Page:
SUSAN CINGARI: Great to hear.
TONYA EVINGER: Little out there.
SUSAN CINGARI: Sascha Kretzschmar @official sashak wants to know, what do you think of Chris Cyborg?
TONYA EVINGER: I don’t know. I think that she’s probably been waiting to kick my butt for a long time from that interview I did a long time ago, me and Gina. I don’t know. I think that the fight between me and her definitely people push it like crazy. I don’t think that people are on the same level as the way things are going, and seeing the reality of what’s going on.
I think that she’s looking for that fight with Rhonda, and I think that she just wants to whoop Rhonda. She doesn’t care about Invicta, doesn’t care about who she fights. She just wants to get in there and fight people, the top people.
I’m just that person that will fight anybody. I say it, and I can’t go back on it after I say it. I’d feel like such a turd if I said “I’ll fight anybody” and then they’re like “You want to fight this girl?” “Uh, no.” I mean I would’ve done that my last fight, ’cause India’s definitely a scary looking girl. I just will fight anybody. I feel like I do … When I don’t have a fight lined up, I have full confidence in my skills and my ability. I just got to remember that, ’cause as soon as I get a fight, I’m like “Oh, no. Oh shoot.” But everybody goes through that.
I just don’t want to be that fighter that says I’m a fighter and I’m not really a fighter, so I’m going to get in there and I’m going to fight everybody. I’m going to do the best I can, and I’m going to try to win every single fight. It’s a different mentality for me. She’s definitely “If you’re in my weight class and you want to fight, I guess I want to fight you too.” I’ll fight her. I definitely would fight her. I’ll fight anybody.
SUSAN CINGARI: Spoken like a true warrior, for sure.
TONYA EVINGER: Right.
SUSAN CINGARI: Now we have some questions from Joolz @JoolzHoolz. She has several questions for you. What does your boss think of fighting? Supporting or annoyed? Remember Amanda Bell’s dick of a boss fired her recently.
TONYA EVINGER: I guess my boss is pretty supportive. He doesn’t care what I do as long as I come work every once in a while. It’s pretty crazy. That’s the reason I’ve been in construction my whole life, is I’ve been able to take time off and leave and do whatever, then come back and work. It’s just one of them jobs where I don’t have to be so committed to a six days a week, five day a week job. I can come and go and work the hours I want.
I’m really good at what I do, so I get it done fast. He’s just happy that I come to work, I think. Although I haven’t been there all week. I’m trying to take some time off to focus on this fight and train, and cut some weight and just be ready. I’ve never had anything bad with any of my bosses. Everybody’s been pretty supportive every company I’ve worked for. I guess if they did have a problem, then I wouldn’t work for them. It’s all about support.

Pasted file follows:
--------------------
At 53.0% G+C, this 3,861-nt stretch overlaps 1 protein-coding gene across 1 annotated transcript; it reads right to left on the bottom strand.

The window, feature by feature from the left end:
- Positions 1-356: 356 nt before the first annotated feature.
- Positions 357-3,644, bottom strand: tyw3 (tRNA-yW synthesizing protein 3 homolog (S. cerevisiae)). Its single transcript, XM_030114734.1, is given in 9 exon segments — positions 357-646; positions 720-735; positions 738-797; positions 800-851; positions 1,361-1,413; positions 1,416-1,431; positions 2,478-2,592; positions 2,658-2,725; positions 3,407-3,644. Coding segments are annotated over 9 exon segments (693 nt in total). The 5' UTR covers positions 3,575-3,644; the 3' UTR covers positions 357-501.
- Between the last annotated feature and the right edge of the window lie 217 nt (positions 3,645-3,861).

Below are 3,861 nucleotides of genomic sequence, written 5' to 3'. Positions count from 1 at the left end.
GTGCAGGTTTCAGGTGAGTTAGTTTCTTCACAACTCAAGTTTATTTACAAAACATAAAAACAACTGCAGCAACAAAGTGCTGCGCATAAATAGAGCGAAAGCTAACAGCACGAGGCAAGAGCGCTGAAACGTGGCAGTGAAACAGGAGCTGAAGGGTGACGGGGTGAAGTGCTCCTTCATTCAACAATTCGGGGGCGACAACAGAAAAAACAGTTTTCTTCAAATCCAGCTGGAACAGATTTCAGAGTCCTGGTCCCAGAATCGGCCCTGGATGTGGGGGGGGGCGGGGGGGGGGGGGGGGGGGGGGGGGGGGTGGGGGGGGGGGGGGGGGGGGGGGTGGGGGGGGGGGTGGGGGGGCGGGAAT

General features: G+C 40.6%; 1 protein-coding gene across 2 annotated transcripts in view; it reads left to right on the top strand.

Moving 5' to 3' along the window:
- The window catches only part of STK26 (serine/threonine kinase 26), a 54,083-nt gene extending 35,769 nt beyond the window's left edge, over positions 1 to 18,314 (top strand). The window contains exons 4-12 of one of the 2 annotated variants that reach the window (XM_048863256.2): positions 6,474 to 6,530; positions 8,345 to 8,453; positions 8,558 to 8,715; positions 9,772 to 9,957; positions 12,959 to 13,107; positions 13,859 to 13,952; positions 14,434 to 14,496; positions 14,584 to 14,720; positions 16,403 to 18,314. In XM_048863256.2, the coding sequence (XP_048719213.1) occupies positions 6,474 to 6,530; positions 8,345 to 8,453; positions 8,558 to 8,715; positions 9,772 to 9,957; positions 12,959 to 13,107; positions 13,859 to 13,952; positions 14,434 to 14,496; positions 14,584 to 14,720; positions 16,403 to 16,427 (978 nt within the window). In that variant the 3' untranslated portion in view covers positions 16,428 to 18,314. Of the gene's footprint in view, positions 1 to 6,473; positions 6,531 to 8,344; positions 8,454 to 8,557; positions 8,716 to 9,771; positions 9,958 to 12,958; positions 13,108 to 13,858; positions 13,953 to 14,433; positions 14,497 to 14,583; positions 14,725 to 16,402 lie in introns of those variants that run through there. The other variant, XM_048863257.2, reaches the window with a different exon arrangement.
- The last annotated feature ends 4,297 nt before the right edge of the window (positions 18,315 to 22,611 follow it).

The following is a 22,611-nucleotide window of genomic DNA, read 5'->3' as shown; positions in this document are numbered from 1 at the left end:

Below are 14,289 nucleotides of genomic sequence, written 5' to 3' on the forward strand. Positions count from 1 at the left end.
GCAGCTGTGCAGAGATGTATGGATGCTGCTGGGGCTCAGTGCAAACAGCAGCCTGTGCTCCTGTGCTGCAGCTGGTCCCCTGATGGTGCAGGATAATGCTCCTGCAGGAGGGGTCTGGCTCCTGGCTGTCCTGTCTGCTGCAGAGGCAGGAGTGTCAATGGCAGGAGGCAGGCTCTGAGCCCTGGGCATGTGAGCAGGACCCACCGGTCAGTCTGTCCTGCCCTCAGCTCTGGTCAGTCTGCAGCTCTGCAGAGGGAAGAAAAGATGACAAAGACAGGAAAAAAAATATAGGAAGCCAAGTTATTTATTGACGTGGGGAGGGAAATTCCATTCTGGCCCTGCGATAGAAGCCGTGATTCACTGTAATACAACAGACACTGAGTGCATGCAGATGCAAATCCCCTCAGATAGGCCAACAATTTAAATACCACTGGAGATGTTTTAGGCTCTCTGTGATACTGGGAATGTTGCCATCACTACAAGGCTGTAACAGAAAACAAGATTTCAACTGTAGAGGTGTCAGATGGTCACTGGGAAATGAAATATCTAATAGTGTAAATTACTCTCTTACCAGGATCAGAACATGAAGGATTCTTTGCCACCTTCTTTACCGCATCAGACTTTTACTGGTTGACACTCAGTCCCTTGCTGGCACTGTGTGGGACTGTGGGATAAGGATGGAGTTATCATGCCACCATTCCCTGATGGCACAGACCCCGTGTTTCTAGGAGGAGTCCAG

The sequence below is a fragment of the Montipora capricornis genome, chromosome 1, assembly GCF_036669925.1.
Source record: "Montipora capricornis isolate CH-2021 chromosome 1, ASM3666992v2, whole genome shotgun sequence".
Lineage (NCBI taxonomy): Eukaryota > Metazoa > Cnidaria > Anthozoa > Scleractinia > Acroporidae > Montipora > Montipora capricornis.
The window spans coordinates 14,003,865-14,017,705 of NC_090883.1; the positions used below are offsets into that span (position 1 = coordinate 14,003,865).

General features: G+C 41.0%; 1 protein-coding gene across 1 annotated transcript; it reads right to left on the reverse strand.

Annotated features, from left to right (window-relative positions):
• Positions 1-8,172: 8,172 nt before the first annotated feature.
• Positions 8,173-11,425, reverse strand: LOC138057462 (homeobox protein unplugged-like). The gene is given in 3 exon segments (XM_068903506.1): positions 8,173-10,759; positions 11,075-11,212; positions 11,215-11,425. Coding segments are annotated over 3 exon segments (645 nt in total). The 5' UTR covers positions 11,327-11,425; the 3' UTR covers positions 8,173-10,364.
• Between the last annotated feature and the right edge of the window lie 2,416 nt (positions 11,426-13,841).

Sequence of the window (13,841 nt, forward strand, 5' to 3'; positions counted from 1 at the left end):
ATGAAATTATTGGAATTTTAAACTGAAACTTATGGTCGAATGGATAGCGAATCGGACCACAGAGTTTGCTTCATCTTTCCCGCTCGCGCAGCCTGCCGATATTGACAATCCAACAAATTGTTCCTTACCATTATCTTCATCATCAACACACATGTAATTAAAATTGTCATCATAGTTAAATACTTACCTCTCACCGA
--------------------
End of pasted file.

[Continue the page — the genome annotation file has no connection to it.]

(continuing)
SUSAN CINGARI: Speaking of support, Joolz @JoolzHoolz also wants to know, do individual fans give you support? She truly believes that more fans should offer what they can, not just “like”.
TONYA EVINGER: Yeah. I’ve had some of my fans actually put money into my PayPal account to help my training camps.
SUSAN CINGARI: Wow, that’s great.
TONYA EVINGER: My girlfriend, she has a fan, great guy. He sends her tons and tons of books. All the big name fighters that come out with books. Man, she has so many books, she’s got to read. He sends her money all the time to help her with stuff. It’s crazy. I think that that’s awesome. Of course, would never ask anybody. I would never expect anything from anybody.
It’s great to just have sponsors that want to get their name out there, and put their logo on your gear, and help support you. This sport is definitely expensive. It has been since I’ve started wrestling. Wrestling is a really expensive sport. You’ve got to pay to play until you get big name and get out there and start making some money, it’s really costly.
That’s what blows my mind about amateur fighters. They can’t have sponsors. They don’t get paid. They have nothing to supplement their income. They have to pay for their training because they’re amateurs and gyms don’t let them train for free. They have to pay for their gear because sponsors … They’re just amateur fighters and they don’t want to give them any gear for free. It’s a really a catch 22 in this sport.